And cost-conscious young buyers will be happy to hear that a new home actually costs less to maintain than an older home. An NAHB study found that homes built before 1960 have average maintenance costs of $564 a year, while a home built after 2008 averages $241. Plus, mortgage rates are still very low, bolstering affordability for home buyers.
Generation Y buyers favor media and game rooms more than any other specialty rooms for their next home. New homes today not only contain these spaces, they are outfitted with the state-of-the-art electronic and wiring components that can accommodate high-definition televisions, full-house sound systems, hard-wired fire and security alarms and more.  
Young buyers can check out many of the outstanding designs and features being included in homes built by NAHB members at our social media communities facebook.com/homebuildrspinterest.com/nahbhome and google.com/+nahb. They can also access home buying and home building information and resources on NAHB’s website at nahb.org/forconsumers.

“The time has never been better for young people to become home owners, whether it be a new home or existing,” said Judson. “There are outstanding opportunities in the current market, with near record low interest rates, competitive prices and new homes being built that include open layouts, energy efficient components and other features that cater to young buyers.”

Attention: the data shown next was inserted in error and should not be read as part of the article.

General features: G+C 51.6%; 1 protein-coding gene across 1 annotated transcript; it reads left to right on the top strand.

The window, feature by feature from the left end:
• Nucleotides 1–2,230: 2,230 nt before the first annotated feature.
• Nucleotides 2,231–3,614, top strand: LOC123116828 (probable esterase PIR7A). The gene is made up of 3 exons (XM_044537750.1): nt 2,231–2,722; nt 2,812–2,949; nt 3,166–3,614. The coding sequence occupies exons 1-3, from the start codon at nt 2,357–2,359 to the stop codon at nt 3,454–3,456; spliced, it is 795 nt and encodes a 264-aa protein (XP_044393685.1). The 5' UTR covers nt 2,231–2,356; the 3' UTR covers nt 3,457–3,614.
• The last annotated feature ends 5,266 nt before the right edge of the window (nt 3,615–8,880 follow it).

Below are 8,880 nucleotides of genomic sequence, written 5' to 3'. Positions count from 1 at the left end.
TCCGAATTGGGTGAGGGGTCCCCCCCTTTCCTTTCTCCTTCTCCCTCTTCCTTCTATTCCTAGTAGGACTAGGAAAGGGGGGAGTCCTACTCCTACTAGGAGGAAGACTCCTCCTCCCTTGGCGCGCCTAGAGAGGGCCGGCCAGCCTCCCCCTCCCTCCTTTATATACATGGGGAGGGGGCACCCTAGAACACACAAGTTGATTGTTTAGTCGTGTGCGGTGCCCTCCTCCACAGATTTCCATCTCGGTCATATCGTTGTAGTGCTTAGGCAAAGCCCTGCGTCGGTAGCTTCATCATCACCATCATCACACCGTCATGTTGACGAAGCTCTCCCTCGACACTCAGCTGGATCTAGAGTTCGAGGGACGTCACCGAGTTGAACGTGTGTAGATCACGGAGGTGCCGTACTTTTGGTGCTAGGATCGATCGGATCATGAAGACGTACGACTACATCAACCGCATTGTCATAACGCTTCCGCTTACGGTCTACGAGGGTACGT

Housing Market Summer 2013

Source: The Los Angeles Times

Better times for home buyers will take a few years, experts say...
Low inventory and rising home prices are frustrating to many buyers, but unfortunately would-be buyers may have to wait a few more years for relief, according to experts.

Making sense of the story
  • Institutional investors, who have been driving the market with their all-cash purchases and buying houses for rental income, need to be in and out in two to three years, according to one real estate analyst. Otherwise they cannot make a profit.